Third, within each association, the fundamental law written into social covenants must both conform to the natural law and be equitably, or fairly, administered. Within each association, not every man is absolutely equal. An egalitarian, levelling approach to society is a fool’s errand and rebels against the natural order. What’s more, as history has so often shown us, a planned society with radical equality as its basis inevitably erupt into equally radical injustice and oppression. Just read Edmund Burke’s Reflections on the Revolution in France.
Yet, all men deserve fair treatment under the law. Althusius included in his conception of the rule of law procedural rights according to which justice should be administered, whatever the specific content of a given positive law. False arrests and accusations, use of untested evidence, the enslavement of prisoners, ex post facto laws, and incompetent judges, as well as cruel or inconsistently applied punishments, all represented procedural violations which the natural law forbade. A persistent pattern of such abuses was a prima facie case of judicial tyranny, which merited the removal of the offending magistrates or, perhaps, a restructuring of judicial procedures.31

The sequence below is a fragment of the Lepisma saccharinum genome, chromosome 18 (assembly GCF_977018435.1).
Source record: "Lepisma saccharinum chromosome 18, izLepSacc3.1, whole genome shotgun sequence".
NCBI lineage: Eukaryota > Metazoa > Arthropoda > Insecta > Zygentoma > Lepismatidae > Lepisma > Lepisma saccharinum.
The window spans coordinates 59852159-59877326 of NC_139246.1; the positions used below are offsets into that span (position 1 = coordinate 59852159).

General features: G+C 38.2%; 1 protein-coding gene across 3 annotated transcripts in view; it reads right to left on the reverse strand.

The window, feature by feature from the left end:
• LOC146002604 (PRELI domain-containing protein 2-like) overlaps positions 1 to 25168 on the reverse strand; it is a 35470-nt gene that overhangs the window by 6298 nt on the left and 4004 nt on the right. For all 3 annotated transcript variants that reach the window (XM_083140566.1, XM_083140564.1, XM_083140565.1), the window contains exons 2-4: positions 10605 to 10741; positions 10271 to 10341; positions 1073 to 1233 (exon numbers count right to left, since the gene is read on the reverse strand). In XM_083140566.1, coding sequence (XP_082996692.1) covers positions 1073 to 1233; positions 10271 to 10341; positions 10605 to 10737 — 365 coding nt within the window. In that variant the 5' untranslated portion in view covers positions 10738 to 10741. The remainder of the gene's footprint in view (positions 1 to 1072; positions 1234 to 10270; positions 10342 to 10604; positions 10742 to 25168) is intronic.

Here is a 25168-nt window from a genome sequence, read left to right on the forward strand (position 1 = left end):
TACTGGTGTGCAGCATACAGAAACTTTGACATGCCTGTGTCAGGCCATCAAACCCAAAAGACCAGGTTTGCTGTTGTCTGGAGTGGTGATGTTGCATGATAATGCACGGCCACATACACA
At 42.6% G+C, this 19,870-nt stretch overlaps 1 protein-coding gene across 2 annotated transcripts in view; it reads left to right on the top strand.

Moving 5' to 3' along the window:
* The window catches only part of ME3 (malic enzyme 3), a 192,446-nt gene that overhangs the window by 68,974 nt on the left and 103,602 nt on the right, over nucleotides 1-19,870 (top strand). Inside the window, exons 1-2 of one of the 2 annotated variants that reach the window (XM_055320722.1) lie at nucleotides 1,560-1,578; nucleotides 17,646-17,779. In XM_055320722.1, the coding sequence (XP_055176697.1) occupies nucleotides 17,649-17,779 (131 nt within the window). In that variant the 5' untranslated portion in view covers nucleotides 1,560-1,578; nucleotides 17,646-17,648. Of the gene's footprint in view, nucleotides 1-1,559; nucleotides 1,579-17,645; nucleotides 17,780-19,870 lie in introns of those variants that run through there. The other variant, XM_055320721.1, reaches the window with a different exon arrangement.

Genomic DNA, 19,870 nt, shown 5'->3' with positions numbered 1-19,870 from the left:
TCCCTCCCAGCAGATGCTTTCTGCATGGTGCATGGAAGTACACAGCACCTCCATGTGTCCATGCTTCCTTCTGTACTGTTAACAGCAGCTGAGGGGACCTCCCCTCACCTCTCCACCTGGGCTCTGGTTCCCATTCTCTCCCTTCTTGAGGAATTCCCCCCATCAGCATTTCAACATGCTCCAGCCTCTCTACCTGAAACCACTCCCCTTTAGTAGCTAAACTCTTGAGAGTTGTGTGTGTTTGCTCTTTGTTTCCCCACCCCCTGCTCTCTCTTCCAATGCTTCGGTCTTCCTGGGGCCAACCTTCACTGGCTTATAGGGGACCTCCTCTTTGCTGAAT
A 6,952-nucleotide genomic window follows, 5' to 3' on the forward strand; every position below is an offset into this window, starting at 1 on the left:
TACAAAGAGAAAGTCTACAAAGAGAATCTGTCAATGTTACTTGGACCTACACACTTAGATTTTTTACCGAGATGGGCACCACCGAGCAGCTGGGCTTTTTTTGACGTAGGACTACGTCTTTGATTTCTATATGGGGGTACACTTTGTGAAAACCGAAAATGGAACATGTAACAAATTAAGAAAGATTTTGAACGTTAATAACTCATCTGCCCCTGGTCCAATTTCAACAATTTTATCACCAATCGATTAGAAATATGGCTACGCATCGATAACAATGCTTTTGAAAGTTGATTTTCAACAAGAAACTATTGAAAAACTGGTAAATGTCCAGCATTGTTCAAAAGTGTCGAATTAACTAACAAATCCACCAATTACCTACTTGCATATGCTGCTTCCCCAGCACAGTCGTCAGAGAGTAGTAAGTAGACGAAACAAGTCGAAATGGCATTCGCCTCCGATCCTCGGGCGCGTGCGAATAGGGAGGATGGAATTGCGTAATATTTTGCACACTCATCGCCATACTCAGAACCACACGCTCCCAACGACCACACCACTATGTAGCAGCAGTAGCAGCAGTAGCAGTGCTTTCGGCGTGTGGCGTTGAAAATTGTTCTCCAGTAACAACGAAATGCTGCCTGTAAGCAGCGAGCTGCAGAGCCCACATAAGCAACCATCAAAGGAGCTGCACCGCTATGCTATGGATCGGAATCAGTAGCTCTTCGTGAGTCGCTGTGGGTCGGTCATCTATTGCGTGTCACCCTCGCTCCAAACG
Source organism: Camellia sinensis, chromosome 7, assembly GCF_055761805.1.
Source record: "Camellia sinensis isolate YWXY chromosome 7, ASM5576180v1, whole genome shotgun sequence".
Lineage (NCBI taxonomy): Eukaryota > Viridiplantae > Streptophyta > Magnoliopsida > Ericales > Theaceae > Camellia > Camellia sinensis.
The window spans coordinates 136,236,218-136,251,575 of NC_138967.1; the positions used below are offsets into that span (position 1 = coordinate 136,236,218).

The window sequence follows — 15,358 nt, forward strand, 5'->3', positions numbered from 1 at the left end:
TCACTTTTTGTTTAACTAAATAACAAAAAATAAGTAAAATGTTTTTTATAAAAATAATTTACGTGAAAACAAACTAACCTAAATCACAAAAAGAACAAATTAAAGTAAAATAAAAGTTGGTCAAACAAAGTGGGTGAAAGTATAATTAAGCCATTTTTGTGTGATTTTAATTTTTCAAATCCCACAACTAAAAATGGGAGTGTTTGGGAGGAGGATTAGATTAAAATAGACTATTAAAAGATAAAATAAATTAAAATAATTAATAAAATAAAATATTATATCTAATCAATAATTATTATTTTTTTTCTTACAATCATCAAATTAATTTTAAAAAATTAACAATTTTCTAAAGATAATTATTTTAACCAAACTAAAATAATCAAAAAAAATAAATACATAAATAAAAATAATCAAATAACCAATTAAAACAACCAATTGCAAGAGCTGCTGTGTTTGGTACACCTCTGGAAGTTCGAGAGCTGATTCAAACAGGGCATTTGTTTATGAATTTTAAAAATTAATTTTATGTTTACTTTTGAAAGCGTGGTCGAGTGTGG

When unprecedented disruption struck Europe in the sixteenth century, Althusius and other seminal thinkers navigated those rough seas by returning to first principles, and thereby sought to construct a comprehensive theory of society that could meet the demands of their moment in history. If we are living through our own version of the sixteenth century revolutions then it behooves us to revisit the wisdom of the past and humbly allow it to influence our thought and discourse.
(2) John Neville Figgis, Studies of Political Thought from Gerson to Grotius 1414-1625 (Cambridge University Press, 1931), 21.
(3) Ibid., 12.
(4) See generally Brian Tierney, Religion, Law and the Growth of Constitutional Thought, 1150-1650 (Cambridge University Press, 1982).
(5) “Introductory Remarks,” in The Politics of Johannes Althusius, ed. Friedrich (Harvard University Press, 1932), xviii.
(6) Biographical information taken from Witte, John, Jr., “The Universal Rule of Natural and Written Constitutions in the Thought of Johannes Althusius,” in Janne Nijman and Tony Carty, eds., Morality and Responsibility of Rulers: Chinese and European Early Modern Origins of a Rule of Law for World Order (Oxford University Press, 2018), 167-186.